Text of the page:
Callie Taylor, her grandmother Martha and William Ballard represent the many who were slaves. After offering a brief background on the Underground Railroad, the author begins her fictional tale of 14-year-old Callie in the year 1858. Plantation owners in states including Kentucky struggled financially, forcing them to sell their slaves to plantations in the Deep South. When Callie realizes her master may be planning to sell her at an auction, she realizes it may be her last chance to escape. Martha helps her find others who can guide her as she begins her journey. Around the same time, a slave named William from Elizabethtown, Ky., also realizes he must run away or be sold.

Through William's and Callie's stories, readers learn how the Underground Railroad worked. People who used and operated the Railroad had code words. Those who helped sneak slaves from one place to another were called conductors. Escaping slaves were sometimes referred to as packages. Slaves disguised themselves, sometime as members of the opposite sex or as white people. They looked and listened for secret signals, lights in windows and messages hidden in spiritual songs as they moved stealthily through the night to avoid slave hunters.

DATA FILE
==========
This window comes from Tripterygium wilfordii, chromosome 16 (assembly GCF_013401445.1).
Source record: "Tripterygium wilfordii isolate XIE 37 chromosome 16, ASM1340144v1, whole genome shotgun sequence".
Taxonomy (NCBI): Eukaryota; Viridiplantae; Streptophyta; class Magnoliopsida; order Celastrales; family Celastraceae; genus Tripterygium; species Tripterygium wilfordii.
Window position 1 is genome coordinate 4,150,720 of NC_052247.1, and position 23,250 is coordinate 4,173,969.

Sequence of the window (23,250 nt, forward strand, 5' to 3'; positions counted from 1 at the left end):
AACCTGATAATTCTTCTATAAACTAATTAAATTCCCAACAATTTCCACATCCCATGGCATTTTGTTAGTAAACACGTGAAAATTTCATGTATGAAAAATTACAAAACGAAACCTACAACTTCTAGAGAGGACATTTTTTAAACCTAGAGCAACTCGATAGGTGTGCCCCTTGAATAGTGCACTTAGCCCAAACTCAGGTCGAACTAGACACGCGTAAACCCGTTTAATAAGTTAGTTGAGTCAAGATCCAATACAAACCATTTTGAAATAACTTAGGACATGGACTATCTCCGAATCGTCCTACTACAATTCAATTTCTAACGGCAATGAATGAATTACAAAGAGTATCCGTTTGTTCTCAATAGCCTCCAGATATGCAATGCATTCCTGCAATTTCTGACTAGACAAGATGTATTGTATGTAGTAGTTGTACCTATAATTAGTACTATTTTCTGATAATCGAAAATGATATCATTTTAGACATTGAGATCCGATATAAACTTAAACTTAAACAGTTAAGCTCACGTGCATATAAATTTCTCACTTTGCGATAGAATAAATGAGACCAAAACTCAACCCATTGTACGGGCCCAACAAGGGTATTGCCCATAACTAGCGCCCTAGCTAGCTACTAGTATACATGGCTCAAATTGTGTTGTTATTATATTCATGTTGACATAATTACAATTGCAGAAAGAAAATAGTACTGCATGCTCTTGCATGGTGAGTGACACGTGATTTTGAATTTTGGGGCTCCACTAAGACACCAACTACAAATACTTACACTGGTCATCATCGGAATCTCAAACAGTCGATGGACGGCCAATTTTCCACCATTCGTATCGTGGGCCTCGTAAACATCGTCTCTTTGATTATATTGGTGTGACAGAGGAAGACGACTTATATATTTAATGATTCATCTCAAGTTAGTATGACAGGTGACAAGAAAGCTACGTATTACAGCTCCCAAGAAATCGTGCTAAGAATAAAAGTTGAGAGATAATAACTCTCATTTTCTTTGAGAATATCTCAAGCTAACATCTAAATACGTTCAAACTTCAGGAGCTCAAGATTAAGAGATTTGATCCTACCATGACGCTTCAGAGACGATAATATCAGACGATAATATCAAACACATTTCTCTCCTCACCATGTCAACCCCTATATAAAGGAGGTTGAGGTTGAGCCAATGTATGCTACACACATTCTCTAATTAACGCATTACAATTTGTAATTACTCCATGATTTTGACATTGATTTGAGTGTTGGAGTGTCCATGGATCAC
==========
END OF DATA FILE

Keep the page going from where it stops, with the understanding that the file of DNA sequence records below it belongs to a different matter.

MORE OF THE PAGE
William and Callie meet when they become part of a group traveling together. Their party moves slowly northward, eventually escaping into Canada. When Callie turns 20, she and William marry. They're able to return to the United States when the 13th Amendment passes. They bring Martha to live with them, and they share their story about the cost of freedom with their children.

Christian Beliefs

Quakers, a religious group also known as the Society of Friends, disagree with slavery and often help slaves escape. Slaves sometimes sing religious songs called spirituals, which their white owners largely ignore. Spirituals often have double meanings, allowing slaves to send messages to one another.